Alexander the Great Free PDF book (1914) by Ada Russell

Alexander the Great Free PDF book (1914) by Ada Russell

Alexander the Great And Diogenes
Alexander the Great And Diogenes from the book


It is difficult to realize that the earth on which Alexander the Great was born was the same in its main outlines as the earth on which we stand today, and at the same time to realize how very different from our present knowledge were men's ideas then of its area. Even modern writers picture Alexander as primitive in his notions, and it will be interesting to remember when we find him anxious to press ever farther and farther east and south, that the philosophers of his time, especially his great teacher Aristotle, had just announced new arguments to prove that the earth was spherical in form. The old Homeric ideas that the earth was a flat disk, that the bronze firmament, set with stars, was upheld on great pillars by Atlas, and that the sun (as Herodotus imagined) could be blown out of its course by a strong wind, had passed away forever.

Among the earliest peoples to travel about the sea were the Phoenicians, a Semitic race akin to the Jews, and the greatest trading and maritime race of antiquity. They ventured far in search of the rich merchandise which they brought back to their cities of Tyre and Sidon on the coast of Syria, to Carthage on the north coast of Africa, and to their other settlements at all quarters of the Mediterranean. They are believed to have learned the alphabet and other arts from their customers the Egyptians and to have been the teachers of the Greeks in these matters. The Phoenicians told nobody of the geographical knowledge which they acquired in their wanderings, as they were anxious to keep a trading 9 Alexander the Great monopoly.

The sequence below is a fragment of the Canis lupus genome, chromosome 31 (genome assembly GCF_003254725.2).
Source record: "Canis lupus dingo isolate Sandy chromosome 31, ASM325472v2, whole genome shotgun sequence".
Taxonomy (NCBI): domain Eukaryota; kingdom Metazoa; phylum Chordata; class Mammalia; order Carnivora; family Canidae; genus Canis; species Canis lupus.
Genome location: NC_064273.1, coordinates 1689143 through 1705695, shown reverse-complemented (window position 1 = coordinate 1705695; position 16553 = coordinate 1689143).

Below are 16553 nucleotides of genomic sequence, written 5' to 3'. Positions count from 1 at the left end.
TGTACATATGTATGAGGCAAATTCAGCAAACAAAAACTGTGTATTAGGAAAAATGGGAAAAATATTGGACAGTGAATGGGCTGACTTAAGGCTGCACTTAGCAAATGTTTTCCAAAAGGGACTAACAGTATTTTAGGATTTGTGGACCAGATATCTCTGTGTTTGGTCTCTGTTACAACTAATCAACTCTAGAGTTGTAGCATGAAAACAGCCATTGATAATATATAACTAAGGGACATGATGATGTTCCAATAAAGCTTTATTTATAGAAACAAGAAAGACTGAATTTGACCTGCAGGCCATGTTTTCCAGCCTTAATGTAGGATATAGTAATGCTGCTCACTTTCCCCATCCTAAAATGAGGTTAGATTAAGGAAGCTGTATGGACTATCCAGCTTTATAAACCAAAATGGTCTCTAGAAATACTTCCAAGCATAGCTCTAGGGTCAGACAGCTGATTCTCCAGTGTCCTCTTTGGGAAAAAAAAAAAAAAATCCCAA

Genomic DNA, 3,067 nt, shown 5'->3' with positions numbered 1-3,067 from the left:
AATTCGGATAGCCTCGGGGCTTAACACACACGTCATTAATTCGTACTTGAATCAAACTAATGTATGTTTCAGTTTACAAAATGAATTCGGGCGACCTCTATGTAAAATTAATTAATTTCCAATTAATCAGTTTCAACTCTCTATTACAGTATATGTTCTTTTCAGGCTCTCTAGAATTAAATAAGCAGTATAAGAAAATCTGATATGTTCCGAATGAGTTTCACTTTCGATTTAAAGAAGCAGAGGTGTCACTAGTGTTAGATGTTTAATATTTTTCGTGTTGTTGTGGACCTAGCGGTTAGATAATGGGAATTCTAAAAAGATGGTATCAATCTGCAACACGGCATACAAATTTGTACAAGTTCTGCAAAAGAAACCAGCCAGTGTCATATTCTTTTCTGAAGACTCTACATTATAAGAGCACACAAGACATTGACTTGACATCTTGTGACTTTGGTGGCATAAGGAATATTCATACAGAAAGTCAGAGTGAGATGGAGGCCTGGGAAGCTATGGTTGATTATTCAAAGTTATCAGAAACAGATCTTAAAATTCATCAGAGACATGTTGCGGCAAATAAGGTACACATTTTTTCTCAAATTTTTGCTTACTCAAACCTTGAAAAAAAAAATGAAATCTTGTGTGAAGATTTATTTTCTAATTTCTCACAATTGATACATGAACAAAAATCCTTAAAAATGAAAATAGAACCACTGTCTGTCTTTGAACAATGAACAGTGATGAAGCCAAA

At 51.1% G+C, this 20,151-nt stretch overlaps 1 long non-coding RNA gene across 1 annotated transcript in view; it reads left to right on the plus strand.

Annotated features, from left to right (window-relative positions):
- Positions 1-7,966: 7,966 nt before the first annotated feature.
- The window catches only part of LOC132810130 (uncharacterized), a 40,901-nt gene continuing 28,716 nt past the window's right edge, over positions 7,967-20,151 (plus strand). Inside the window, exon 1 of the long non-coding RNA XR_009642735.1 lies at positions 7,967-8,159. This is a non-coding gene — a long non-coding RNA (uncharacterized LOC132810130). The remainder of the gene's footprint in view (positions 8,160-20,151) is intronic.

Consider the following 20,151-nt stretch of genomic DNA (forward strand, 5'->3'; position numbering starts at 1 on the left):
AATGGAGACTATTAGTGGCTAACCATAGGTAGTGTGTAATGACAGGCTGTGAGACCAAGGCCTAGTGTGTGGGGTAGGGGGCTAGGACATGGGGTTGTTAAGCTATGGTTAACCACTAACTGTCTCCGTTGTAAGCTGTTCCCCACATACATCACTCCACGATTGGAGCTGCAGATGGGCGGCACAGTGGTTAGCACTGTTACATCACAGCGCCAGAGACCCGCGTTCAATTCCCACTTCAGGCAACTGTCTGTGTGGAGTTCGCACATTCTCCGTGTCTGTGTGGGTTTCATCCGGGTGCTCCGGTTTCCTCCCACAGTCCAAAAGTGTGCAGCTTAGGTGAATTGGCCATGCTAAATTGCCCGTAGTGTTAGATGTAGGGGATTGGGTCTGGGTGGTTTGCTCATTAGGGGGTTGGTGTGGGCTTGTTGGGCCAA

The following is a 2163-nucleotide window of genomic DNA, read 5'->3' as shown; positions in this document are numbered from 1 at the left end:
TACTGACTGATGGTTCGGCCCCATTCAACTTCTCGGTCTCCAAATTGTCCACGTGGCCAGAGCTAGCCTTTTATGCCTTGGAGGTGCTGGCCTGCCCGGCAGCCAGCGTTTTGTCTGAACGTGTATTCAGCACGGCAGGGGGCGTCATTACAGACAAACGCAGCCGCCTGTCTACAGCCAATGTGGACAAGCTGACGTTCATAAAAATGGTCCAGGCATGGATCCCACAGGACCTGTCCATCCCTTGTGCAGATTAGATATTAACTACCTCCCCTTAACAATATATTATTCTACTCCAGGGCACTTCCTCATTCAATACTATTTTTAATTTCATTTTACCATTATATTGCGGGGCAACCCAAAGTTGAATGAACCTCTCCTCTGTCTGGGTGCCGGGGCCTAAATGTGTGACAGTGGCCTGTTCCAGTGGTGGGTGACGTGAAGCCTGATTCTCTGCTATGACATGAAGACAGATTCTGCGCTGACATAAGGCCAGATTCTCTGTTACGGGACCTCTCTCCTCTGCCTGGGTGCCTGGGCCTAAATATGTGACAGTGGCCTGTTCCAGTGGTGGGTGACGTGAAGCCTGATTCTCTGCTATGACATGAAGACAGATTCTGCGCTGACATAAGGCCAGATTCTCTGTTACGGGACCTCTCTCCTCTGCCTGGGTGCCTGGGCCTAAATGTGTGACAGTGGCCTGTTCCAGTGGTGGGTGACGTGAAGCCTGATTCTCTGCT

They rounded the coast of Spain by the 'Pillars of Hercules' at a very early date, sailed through the Bay of Biscay, established trade with Britain, and perhaps even fetched amber from the shores of the Baltic. When the Greeks, however, first began to launch their merchantmen the Phoenicians assured them that the Pillars of Hercules stood at the western end of the earth, and probably many of the legends which make early Greek geography so picturesque were invented by those wily adventurers in order to discourage the Greeks from following in their steps.

Content of the books

I, The Old World 9

II. Philip II of Macedonia 25

III. Alexander as Prince 37

IV. Alexander in Thrace, Illyria, and Greece ... 49
V. The Conquest of Asia Minor 60

VI. Conquest of Syria and Phcbnicia 76

VII. Alexander in Egypt 88

VIII. The Conquest of Persia 96

IX. Alexander in Central Asia Ill

X. The Conquest of the Punjab 125

XI. The Return to Susa 138

XII. The Last Two Years 152

XIII. Alexander's Character and Place in History. 172

XIV. The Alexandrian Empire 179

Author: Ada Russell

 Publication Date: 1914

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